Let’s face it, we are collectors. We hold onto many things far longer than we probably should. That said, many of us were raised by people for whom the depression was very real. But it’s almost 2020 and if you are selling your house, you’ll probably need to get rid of a few things (ok, probably a lot more than a few!) so here are some resources. I word of caution: There is a VERY LIMITED market for second-hand things these days so don’t get your hopes up for a windfall from selling your old Hummel figurines.
Q: I have lots of good quality furniture, etc. that I can’t take with me. Where can I donate it?
A: My first suggestion is to talk to family, friends, neighbors, etc. and simply ask if anyone needs furniture…maybe a new college student? Yard tools can be given to a gardener; Kitchen things might go to a house cleaner; NextDoor.com is a good way to move things along as well…FREE is the best. Beyond that, there are other options but most are rather selective in what they’ll accept. Try: Bay Area Furniture Bank, Ecumenical Hunger Program, Salvation Army, Hope, Goodwill, etc. If they won’t take your items, try the curb in front of your house with a big “FREE” sign taped to it…you’d be amazed at what people will take.
Q: But some of my things were very valuable? Is there any way to get some money for them?
A: Usually not unless they are of high value like artwork or sterling silver, etc. Consignments Stores will take some things but they too are very selective. For China, Crystal and Silver, etc, go to Replacements.com and see what they will pay you for your pieces. There are estate sale companies but they tend to work with larger collections of things. Call me and I can give you some names. They typically both charge for their services as well as taking a percentage of the sales. If you have the time and energy, eBay or Etsy are websites where you can sell your items directly to consumers but I typically find the returns are pretty low for the amount of effort it takes.
Q: Are there other options?
A: Yes, there are companies like Managing Moves and More or KuzaksCloset that will meet with you to review what you have and help you determine how to best move it on.
Q: What about Household Hazardous Waste and Paint, etc.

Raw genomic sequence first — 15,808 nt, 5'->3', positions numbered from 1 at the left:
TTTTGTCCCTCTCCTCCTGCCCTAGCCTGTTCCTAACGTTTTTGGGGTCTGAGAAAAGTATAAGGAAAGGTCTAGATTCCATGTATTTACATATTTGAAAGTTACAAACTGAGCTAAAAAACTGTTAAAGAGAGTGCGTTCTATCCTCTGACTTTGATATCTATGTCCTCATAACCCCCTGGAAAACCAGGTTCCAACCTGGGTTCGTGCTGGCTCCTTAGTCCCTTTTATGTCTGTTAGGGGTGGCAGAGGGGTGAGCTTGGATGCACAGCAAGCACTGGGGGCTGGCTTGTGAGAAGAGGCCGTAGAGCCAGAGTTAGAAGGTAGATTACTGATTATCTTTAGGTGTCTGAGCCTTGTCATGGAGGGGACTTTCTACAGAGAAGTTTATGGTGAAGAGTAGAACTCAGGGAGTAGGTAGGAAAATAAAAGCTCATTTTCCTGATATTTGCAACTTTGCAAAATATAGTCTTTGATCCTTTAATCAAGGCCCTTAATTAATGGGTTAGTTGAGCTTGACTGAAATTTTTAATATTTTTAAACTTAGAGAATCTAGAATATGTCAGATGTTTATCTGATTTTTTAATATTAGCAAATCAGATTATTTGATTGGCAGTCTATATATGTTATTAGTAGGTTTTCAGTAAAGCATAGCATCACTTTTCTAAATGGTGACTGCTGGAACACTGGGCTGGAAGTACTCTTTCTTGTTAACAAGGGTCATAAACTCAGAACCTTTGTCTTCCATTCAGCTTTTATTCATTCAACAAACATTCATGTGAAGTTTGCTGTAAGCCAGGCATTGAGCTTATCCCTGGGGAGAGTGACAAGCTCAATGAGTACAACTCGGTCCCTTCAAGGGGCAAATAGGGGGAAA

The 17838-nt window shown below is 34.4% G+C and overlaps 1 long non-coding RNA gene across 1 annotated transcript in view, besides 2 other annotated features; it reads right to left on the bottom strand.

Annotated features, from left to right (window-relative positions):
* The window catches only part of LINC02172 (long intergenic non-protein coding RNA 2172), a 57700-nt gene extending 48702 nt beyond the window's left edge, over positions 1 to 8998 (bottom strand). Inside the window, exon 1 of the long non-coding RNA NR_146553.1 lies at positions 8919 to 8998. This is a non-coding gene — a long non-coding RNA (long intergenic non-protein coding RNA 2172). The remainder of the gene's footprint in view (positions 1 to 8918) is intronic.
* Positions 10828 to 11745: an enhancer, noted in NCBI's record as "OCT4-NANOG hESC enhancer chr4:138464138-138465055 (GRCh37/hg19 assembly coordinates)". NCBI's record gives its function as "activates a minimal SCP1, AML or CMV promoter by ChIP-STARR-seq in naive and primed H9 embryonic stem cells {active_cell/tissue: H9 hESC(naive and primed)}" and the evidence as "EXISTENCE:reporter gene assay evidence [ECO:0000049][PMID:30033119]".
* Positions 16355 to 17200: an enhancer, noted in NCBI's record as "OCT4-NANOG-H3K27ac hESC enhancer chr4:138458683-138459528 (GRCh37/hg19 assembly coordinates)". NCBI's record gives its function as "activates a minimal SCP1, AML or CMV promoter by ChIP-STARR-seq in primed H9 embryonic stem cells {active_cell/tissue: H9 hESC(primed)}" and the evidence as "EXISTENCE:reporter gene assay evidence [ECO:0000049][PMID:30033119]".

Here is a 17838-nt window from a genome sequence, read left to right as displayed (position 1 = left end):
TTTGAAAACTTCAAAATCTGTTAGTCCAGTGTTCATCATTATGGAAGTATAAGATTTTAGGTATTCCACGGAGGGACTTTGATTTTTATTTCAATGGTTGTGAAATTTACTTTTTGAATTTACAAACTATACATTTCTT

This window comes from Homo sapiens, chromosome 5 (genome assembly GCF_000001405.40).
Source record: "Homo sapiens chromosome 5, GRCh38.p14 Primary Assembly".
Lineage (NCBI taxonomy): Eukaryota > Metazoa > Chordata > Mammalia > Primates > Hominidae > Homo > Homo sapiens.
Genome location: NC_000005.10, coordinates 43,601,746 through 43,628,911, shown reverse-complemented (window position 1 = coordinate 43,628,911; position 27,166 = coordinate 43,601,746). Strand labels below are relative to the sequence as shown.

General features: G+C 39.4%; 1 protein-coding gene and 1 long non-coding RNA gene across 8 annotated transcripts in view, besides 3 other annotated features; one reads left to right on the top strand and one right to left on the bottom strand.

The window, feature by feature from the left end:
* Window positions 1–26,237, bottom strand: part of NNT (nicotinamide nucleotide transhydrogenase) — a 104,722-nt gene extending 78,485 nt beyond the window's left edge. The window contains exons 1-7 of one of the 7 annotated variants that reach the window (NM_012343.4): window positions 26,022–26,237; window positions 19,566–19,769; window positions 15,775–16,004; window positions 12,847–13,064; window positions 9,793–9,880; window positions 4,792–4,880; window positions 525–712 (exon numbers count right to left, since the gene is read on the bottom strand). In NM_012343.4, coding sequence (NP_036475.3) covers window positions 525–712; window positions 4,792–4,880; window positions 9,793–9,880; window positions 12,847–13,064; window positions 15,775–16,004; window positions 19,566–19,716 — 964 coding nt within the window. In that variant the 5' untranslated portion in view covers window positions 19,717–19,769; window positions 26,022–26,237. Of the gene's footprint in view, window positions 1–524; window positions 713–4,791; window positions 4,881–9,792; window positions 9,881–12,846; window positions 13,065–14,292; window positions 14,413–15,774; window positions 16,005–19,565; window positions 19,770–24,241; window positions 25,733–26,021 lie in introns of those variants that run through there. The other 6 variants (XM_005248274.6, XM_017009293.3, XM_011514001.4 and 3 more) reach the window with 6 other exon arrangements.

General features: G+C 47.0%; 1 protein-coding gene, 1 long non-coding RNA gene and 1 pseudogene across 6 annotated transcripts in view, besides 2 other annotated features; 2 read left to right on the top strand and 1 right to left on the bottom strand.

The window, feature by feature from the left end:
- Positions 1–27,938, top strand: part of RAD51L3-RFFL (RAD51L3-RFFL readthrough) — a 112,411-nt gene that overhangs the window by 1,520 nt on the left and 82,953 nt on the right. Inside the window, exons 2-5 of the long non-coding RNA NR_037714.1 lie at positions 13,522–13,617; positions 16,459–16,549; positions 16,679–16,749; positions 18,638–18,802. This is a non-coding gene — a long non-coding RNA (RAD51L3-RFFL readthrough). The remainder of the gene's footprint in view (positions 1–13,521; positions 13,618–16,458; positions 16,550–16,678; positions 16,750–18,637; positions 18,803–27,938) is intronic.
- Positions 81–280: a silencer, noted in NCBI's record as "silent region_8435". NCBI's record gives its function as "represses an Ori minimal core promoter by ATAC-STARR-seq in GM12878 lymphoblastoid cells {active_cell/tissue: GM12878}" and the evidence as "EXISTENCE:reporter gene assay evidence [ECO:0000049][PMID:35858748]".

A: Most cities/counties have wonderful programs set up to help you get rid of these things. You will typically need to take it to a drop off site but they have it dialed in so you don’t even get out of your car. Go to www.HHW.org for a great resource.
Q: Anything else?
A: You bet! Here are a few resources:
Clothes: Local drop off centers are everywhere. For higher quality items consider one of the organizations that donates items to those in need like DressedForSuccess or PricessProject or the VA in Palo Alto or Menlo Park.
Books: Most libraries accept donations. Some will even bring you boxes and then picked them up after you fill them. Call me for details.
Guns, munitions, etc: Call your local police department or Sherriff. DO NOT drive them to the police station without calling ahead for specific instructions.
Q: This sounds like a lot of work. Are there people who can help?
A: Yes, it can be a daunting and emotional job. Talk with your family or your attorney and see if they have suggestions. There are fee-based professional organizers who can be hired as well. Don’t try to take on the entire project in one weekend. Set up a plan, take your time and spread it out over as many weeks as you can and you’ll get through it.
Owen Halliday is a REALTOR who manages the Sereno Group Real Estate office in downtown Los Altos. If you have a subject you’d like addressed in a future column, Owen can be reached at firstname.lastname@example.org or 650-492-0062.